Ricinus communis L.

Castor Bean
Euphorbiaceae (Spurge Family)


Castor bean is a small to almost treelike shrub growing to 10 or more feet tall, and having very large, palmately 5-11-lobed leaves.  The leaf margins are serrate and the blades can be as wide as 16".  Castor bean is monoecious with both male and female flowers on the same plant, the staminate below the pistillate.  Both male and female flowers have 3-5 sepals and no petals, the male flower has many clustered stamens, and the female flower has a 3-chambered bristly ovary and three reddish 2-lobed styles united at the base.  The pistillate calyx is early deciduous.  The fruit is a large, round, 3-celled, spiny capsule with smooth and shiny, brown, mottled seeds that resemble ticks, hence its name Ricinus which is the name of a Mediterranean sheep tick.  Castor bean flowers all year round and is a pernicious difficult-to-control weedy shrub of roadsides, fields and disturbed areas below 1000'.  It is native to Europe. Despite being the source of castor oil, the seeds are highly toxic and can be fatal if ingested. These pictures were taken in lower Zuma Canyon in the Santa Monica Mts.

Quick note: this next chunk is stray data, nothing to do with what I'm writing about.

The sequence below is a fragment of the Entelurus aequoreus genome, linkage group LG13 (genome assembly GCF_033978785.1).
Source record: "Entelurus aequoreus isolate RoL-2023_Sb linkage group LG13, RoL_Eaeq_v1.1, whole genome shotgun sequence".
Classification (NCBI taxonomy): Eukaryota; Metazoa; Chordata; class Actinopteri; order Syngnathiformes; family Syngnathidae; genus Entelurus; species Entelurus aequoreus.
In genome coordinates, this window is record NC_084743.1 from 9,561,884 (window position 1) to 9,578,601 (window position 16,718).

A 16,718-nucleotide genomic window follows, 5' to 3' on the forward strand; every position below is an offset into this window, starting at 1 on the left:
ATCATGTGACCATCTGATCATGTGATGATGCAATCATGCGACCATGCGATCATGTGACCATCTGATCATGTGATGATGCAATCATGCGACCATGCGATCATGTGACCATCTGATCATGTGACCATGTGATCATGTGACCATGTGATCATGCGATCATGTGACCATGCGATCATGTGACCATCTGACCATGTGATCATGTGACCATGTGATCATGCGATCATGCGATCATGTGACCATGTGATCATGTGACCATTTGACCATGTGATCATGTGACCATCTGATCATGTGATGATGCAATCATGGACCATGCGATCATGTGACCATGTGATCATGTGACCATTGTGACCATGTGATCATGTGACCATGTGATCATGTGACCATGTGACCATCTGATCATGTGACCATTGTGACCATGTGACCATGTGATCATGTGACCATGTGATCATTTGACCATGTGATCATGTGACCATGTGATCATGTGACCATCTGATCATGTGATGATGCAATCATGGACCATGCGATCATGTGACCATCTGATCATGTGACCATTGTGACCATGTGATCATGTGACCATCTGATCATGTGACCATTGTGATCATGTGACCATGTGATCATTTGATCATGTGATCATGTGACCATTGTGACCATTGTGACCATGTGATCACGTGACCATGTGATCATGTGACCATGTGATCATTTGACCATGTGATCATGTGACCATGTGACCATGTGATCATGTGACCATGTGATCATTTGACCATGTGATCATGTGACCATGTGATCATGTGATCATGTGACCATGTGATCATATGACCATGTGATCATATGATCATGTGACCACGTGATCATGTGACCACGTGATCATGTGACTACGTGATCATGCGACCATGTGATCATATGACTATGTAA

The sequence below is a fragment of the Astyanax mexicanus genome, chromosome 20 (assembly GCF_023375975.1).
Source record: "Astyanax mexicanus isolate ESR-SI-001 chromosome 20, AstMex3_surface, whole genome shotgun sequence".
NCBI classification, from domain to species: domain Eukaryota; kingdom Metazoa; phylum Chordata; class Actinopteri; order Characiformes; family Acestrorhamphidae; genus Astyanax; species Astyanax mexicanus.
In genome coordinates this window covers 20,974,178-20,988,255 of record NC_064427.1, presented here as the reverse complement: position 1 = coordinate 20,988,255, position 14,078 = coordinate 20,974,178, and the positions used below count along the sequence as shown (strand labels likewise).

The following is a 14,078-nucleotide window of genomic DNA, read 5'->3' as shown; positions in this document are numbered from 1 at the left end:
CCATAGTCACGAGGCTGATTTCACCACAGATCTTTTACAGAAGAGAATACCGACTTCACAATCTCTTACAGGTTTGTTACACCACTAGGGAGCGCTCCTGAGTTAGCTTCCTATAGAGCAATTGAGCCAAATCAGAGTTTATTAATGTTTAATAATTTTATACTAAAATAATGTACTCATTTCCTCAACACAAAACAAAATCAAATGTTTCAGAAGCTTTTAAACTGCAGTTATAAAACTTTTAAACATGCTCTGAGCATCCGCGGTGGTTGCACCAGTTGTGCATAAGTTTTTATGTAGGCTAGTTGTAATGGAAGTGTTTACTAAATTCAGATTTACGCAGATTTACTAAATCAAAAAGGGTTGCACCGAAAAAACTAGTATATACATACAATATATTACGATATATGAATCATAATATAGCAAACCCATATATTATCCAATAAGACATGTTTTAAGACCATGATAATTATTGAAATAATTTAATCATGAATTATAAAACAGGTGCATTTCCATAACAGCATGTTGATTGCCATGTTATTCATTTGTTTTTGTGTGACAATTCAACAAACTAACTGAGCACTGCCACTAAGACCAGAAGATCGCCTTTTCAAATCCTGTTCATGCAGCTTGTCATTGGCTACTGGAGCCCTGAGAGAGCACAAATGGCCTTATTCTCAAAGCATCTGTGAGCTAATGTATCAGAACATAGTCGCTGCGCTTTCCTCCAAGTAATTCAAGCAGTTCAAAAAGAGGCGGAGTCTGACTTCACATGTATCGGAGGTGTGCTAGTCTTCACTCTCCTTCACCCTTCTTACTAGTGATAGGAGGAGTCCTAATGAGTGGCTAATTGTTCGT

Click here for Latin name derivations: 1) Ricinus 2) communis.
Pronunciation: RIS-i-nus KOM-yoo-nis.
Click here for Botanical Term Meanings.